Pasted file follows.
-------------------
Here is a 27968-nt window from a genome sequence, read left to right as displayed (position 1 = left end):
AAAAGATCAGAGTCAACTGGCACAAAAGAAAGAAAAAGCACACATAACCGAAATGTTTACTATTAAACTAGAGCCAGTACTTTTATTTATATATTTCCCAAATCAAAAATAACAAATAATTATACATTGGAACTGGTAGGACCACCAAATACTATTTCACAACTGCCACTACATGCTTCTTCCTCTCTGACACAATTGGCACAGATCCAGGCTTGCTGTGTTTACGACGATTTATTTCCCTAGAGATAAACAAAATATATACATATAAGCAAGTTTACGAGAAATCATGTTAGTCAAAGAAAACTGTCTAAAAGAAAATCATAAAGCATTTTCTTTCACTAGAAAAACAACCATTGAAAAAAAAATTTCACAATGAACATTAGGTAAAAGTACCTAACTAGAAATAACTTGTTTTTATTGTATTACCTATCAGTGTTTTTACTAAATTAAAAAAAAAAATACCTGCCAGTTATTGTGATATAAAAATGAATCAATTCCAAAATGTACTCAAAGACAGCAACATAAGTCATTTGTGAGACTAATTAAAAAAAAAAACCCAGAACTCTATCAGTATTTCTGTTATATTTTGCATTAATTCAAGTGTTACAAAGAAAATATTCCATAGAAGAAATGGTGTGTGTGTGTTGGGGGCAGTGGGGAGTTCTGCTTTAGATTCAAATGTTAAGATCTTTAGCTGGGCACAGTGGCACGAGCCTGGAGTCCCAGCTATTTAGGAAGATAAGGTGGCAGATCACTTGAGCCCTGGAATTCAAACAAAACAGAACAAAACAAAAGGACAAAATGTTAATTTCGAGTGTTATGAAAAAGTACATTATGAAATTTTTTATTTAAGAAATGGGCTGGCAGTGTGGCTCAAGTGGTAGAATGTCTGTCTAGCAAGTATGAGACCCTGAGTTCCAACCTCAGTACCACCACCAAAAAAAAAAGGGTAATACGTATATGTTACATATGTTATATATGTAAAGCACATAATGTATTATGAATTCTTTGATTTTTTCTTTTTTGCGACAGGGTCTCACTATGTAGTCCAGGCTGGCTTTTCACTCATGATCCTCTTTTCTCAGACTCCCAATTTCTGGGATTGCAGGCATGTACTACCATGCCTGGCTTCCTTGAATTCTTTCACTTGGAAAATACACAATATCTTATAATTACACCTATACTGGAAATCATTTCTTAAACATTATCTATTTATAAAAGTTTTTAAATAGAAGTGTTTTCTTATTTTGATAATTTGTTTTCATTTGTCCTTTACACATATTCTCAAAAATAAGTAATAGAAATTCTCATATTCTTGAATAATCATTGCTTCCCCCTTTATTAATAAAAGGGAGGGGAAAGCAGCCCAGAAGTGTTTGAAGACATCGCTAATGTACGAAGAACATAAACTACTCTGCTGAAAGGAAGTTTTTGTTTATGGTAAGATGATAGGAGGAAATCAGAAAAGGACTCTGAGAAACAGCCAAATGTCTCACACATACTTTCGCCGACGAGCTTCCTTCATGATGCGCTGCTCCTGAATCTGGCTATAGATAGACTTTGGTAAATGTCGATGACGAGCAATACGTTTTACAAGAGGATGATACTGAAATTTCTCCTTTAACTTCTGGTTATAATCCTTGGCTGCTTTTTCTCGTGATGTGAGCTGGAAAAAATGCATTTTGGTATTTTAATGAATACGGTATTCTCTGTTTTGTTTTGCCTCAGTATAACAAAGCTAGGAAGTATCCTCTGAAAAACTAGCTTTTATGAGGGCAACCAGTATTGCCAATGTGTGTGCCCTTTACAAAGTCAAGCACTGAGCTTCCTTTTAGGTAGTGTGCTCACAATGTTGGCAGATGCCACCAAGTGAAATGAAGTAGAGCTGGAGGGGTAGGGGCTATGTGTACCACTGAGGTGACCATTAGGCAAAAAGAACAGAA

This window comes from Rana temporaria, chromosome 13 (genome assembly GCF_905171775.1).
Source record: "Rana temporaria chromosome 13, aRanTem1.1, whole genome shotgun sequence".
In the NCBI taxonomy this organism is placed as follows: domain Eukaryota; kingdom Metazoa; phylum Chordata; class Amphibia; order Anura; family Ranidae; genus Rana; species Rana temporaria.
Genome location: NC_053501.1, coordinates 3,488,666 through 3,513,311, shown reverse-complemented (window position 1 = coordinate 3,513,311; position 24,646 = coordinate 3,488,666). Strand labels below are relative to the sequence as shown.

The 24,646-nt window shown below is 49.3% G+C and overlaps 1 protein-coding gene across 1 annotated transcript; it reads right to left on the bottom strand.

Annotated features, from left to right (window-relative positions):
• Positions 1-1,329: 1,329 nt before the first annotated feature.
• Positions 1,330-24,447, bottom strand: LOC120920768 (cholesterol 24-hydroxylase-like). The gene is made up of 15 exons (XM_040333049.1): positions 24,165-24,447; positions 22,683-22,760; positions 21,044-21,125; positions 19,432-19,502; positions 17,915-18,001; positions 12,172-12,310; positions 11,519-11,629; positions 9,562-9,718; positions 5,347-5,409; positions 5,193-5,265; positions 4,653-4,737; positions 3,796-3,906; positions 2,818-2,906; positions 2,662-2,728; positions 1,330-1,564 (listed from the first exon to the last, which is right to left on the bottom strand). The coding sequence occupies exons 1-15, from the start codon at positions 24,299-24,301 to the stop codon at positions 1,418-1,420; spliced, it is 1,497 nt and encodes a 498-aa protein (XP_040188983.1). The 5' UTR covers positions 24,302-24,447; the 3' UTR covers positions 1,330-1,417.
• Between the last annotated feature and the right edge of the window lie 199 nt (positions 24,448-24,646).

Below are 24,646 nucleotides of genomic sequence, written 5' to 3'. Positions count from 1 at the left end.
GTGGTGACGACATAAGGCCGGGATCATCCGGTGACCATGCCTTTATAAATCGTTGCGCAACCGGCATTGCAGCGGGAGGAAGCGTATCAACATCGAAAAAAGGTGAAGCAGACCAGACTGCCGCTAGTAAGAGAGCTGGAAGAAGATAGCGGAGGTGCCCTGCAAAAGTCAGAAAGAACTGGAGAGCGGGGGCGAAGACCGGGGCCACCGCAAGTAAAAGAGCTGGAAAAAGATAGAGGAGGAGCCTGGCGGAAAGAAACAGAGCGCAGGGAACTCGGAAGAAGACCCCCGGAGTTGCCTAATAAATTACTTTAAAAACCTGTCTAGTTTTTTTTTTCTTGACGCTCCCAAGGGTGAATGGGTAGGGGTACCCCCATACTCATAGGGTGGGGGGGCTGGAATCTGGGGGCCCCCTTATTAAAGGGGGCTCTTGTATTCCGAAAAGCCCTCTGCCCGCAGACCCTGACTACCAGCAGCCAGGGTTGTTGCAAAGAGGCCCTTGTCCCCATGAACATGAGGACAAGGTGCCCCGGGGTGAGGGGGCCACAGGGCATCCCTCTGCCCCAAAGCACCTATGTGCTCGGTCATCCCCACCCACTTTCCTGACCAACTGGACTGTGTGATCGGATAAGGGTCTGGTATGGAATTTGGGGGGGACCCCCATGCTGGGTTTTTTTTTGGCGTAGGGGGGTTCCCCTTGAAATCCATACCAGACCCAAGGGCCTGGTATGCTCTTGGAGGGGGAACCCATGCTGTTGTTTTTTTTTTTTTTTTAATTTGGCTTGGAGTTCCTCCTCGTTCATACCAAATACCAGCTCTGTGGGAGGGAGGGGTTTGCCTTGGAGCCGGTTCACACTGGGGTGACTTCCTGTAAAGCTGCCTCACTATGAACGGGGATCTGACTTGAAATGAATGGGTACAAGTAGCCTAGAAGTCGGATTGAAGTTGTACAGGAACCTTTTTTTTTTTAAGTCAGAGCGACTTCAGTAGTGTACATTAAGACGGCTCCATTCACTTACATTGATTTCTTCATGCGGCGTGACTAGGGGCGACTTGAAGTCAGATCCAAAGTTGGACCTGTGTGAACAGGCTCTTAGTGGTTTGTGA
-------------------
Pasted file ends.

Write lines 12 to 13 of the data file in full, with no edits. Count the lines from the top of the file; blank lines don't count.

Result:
Below are 24,646 nucleotides of genomic sequence, written 5' to 3'. Positions count from 1 at the left end.
GTGGTGACGACATAAGGCCGGGATCATCCGGTGACCATGCCTTTATAAATCGTTGCGCAACCGGCATTGCAGCGGGAGGAAGCGTATCAACATCGAAAAAAGGTGAAGCAGACCAGACTGCCGCTAGTAAGAGAGCTGGAAGAAGATAGCGGAGGTGCCCTGCAAAAGTCAGAAAGAACTGGAGAGCGGGGGCGAAGACCGGGGCCACCGCAAGTAAAAGAGCTGGAAAAAGATAGAGGAGGAGCCTGGCGGAAAGAAACAGAGCGCAGGGAACTCGGAAGAAGACCCCCGGAGTTGCCTAATAAATTACTTTAAAAACCTGTCTAGTTTTTTTTTTCTTGACGCTCCCAAGGGTGAATGGGTAGGGGTACCCCCATACTCATAGGGTGGGGGGGCTGGAATCTGGGGGCCCCCTTATTAAAGGGGGCTCTTGTATTCCGAAAAGCCCTCTGCCCGCAGACCCTGACTACCAGCAGCCAGGGTTGTTGCAAAGAGGCCCTTGTCCCCATGAACATGAGGACAAGGTGCCCCGGGGTGAGGGGGCCACAGGGCATCCCTCTGCCCCAAAGCACCTATGTGCTCGGTCATCCCCACCCACTTTCCTGACCAACTGGACTGTGTGATCGGATAAGGGTCTGGTATGGAATTTGGGGGGGACCCCCATGCTGGGTTTTTTTTTGGCGTAGGGGGGTTCCCCTTGAAATCCATACCAGACCCAAGGGCCTGGTATGCTCTTGGAGGGGGAACCCATGCTGTTGTTTTTTTTTTTTTTTTAATTTGGCTTGGAGTTCCTCCTCGTTCATACCAAATACCAGCTCTGTGGGAGGGAGGGGTTTGCCTTGGAGCCGGTTCACACTGGGGTGACTTCCTGTAAAGCTGCCTCACTATGAACGGGGATCTGACTTGAAATGAATGGGTACAAGTAGCCTAGAAGTCGGATTGAAGTTGTACAGGAACCTTTTTTTTTTTAAGTCAGAGCGACTTCAGTAGTGTACATTAAGACGGCTCCATTCACTTACATTGATTTCTTCATGCGGCGTGACTAGGGGCGACTTGAAGTCAGATCCAAAGTTGGACCTGTGTGAACAGGCTCTTAGTGGTTTGTGA